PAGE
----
Then we get one of Mary’s famous devices—a story within a story. She employed this most famously in Frankenstein—which features stories within stories within stories—and here Mary stops the progress of her narrative to allow Lady Cecil to relate the background of her family—and its mysteries.
Well, it’s a long story, Lady Cecil’s, consuming several chapters, but basically it tells how Gerard’s mother mysteriously disappeared one night, how his father believed his wife unfaithful and left him, how Gerard refused to believe this and would thereafter devote himself to find out what happened to his mother.
(Oddly, one of the key things Gerard learns is that a man named Osborne was possibly involved in her disappearance. My middle name is Osborn—simply a variant spelling. Ah! Another connection with Mary Shelley!)
Meanwhile, Falkner, hearing from Gerard’s family that he (Gerard) and Elizabeth ought to marry, is doing some research on poor Elizabeth’s family—the Rabys, a family, he discovers, that still has considerable means, but the Raby patriarch is old, bitter, still angry about his disgraced son who sired her, and he tells Falkner there is no chance he will alter his attitude. (Hmmm, does this sound like Sir Timothy Shelley? Bysshe’s father? Who never forgave Mary for what he believed until his death was the corruption his son?)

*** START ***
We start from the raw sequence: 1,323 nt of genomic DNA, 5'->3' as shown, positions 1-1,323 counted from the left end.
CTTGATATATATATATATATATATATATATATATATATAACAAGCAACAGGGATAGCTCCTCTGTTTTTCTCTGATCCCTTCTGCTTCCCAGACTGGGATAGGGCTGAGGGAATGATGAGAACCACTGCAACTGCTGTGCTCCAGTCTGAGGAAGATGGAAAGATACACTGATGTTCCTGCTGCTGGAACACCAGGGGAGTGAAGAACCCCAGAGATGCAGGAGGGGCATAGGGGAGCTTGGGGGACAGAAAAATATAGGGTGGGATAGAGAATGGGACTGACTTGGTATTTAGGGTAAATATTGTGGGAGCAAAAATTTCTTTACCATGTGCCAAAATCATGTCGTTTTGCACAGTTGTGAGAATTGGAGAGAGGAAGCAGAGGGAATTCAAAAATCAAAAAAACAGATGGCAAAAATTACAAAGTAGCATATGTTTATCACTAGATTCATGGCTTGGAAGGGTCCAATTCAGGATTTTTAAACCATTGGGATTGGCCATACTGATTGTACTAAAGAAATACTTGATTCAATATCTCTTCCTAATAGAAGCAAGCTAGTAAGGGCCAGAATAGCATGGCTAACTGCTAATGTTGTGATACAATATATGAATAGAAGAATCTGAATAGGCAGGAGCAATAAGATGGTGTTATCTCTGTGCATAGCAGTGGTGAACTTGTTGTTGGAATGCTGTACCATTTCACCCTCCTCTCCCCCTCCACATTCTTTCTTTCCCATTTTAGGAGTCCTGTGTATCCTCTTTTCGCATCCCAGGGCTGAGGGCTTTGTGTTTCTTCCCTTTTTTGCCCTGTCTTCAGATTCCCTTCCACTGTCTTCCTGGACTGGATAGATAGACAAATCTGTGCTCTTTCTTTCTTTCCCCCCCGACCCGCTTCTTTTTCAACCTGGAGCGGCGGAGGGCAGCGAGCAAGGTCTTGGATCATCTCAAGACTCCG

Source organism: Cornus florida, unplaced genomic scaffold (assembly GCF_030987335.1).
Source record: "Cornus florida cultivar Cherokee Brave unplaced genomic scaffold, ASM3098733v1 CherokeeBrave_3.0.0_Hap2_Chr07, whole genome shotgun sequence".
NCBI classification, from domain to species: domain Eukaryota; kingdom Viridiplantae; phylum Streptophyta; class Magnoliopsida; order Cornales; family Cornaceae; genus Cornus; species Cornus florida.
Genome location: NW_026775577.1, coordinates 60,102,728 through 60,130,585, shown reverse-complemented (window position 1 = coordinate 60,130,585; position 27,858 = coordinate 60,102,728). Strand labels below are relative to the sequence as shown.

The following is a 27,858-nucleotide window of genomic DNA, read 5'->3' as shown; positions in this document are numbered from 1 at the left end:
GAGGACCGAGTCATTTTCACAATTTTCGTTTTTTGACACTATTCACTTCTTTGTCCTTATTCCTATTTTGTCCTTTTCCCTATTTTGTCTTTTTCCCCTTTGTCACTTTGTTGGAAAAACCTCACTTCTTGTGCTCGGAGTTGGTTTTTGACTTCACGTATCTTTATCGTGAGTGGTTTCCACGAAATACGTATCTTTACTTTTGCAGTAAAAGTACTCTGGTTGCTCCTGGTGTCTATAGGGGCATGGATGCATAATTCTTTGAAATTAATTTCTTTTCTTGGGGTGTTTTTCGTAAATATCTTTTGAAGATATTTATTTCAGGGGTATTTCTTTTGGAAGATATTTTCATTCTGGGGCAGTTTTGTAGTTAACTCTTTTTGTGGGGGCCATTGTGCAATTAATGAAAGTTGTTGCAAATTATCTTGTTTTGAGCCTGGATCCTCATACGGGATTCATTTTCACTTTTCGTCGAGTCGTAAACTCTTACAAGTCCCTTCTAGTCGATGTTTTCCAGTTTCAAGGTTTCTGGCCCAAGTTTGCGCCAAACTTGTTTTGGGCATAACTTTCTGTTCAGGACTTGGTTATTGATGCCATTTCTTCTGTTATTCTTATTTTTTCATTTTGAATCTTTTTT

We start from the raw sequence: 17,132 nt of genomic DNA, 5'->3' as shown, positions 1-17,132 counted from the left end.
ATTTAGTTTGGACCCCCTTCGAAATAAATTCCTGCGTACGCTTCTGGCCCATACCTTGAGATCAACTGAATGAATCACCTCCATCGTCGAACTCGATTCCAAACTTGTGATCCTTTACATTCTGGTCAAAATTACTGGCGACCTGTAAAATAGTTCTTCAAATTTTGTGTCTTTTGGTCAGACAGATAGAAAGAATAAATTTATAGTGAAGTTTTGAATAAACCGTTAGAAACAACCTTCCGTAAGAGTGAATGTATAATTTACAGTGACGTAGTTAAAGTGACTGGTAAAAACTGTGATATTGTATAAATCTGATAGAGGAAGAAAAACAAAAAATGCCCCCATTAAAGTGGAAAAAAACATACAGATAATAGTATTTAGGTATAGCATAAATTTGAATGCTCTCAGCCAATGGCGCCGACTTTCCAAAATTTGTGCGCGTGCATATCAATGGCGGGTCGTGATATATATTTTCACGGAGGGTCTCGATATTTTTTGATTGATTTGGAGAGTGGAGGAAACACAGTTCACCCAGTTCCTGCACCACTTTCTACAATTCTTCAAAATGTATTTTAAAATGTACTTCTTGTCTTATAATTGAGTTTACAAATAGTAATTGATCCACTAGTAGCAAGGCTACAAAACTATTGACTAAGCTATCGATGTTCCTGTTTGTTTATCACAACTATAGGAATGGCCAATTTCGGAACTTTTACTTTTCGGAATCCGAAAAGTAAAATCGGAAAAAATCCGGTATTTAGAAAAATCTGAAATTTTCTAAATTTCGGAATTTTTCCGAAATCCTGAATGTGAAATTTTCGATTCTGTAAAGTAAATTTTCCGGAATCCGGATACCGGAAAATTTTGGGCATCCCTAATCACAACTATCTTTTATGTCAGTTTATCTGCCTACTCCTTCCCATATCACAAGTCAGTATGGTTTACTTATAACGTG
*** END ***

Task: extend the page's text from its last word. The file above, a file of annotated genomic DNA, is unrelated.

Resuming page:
And now, returning from this fruitless mission, Falkner realizes that he must tell Elizabeth the truth—a truth that he fears (knows?) will damage—or perhaps permanently sever—their relationship.
And so begins his narrative, his confession …